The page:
Yellowstone, the world's first National Park was established in 1872. With its subalpine forests, wildlife and geothermal features, it's been a top vacationers destination. But we were unaware of it being a big volcanic crater, a very, very big one.
North America, or to be more precise, the United States and Canada share the rather dubious distinction of living on the same continent with one of the world's largest supervolcanoes. The vast majority of what is left of the volcano, the caldera, or bowl, makes up most of Yellowstone National Park in the northwest corner of Wyoming. The caldera is approximately 34 miles wide by 45 miles in length.
Early history of Yellowstone National Park
It is known from studies and research by archaeologists, geologists and anthropologists that early man lived in and around the area we call Yellowstone as early as 11,000 years ago. They were aware of the geothermal activity, hot springs, geysers and hot mud pools that abounded there.
Members of the Crow Nation. Circa:1840-1843. The Crow Nation's territory included what is now Yellowstone Natl. Park
From the early 1800's until 1851, mountain men hunting and trapping in Yellowstone would come back to civilization with fantastic stories of steaming hot water shooting into the sky and sulfurous smelling pools so vile they took one's breath away. They talked wildly of "fire and brimstone," but most people dismissed these tales as myth and yarns.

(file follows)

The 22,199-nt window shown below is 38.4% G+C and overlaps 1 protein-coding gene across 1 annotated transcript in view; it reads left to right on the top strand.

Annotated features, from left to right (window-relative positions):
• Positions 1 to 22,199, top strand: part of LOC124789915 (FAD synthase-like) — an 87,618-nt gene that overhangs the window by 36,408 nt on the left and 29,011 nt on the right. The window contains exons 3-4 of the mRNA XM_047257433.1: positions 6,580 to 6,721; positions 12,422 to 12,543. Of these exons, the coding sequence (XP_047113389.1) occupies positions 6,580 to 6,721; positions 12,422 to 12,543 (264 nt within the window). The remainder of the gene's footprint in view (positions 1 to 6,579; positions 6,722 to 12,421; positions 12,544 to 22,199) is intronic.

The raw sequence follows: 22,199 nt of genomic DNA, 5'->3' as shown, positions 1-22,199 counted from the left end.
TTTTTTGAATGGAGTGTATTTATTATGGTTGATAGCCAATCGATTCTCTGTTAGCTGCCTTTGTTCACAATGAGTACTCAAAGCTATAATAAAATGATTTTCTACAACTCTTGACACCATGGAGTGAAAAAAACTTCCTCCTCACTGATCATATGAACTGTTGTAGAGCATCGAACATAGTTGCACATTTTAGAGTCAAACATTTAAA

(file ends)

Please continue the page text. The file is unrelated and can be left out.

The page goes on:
It was Jim Bridger, in 1859, who when providing written information and very accurate maps of the Yellowstone area, mentioned "vulcanism" for the first time. It wasn't long after the Civil War ended that real exploration of this strange and wonderful place began. But no one suspected how geologically important Yellowstone was.
The Yellowstone caldera and supervolcano
To be precise, the Yellowstone caldera is the volcanic caldera and the supervolcano located within Yellowstone National Park. The caldera was formed during the last of the three eruptions of the volcano. The name "supervolcano" was not used before the year 2000. Before scientists had access to satellite pictures of the earth, they knew about the volcanic caldera, but had no idea as to the actual size, or numbers of them.
Supervolcano became widely used after a BBC documentary called Supervolcano in 2005. The best definition is to say a supervolcano is a "volcanic field that produces extremely large volcanic eruptions." There were three super-eruptions over the last 2.1 million years.
The first is called the Huckleberry Ridge eruption, occurring 2.1.million years ago. The second one is called the Mesa Falls eruption, occurring 1.3 million years ago. The third super-eruption is called the Lava Creek eruption, occurring 640,000 years ago. This third eruption formed the Yellowstone caldera. The Henry's Fork caldera, formed after the second eruption is the only caldera that can be plainly seen today. It covers the Snake River Plain-Yellowstone hotspot.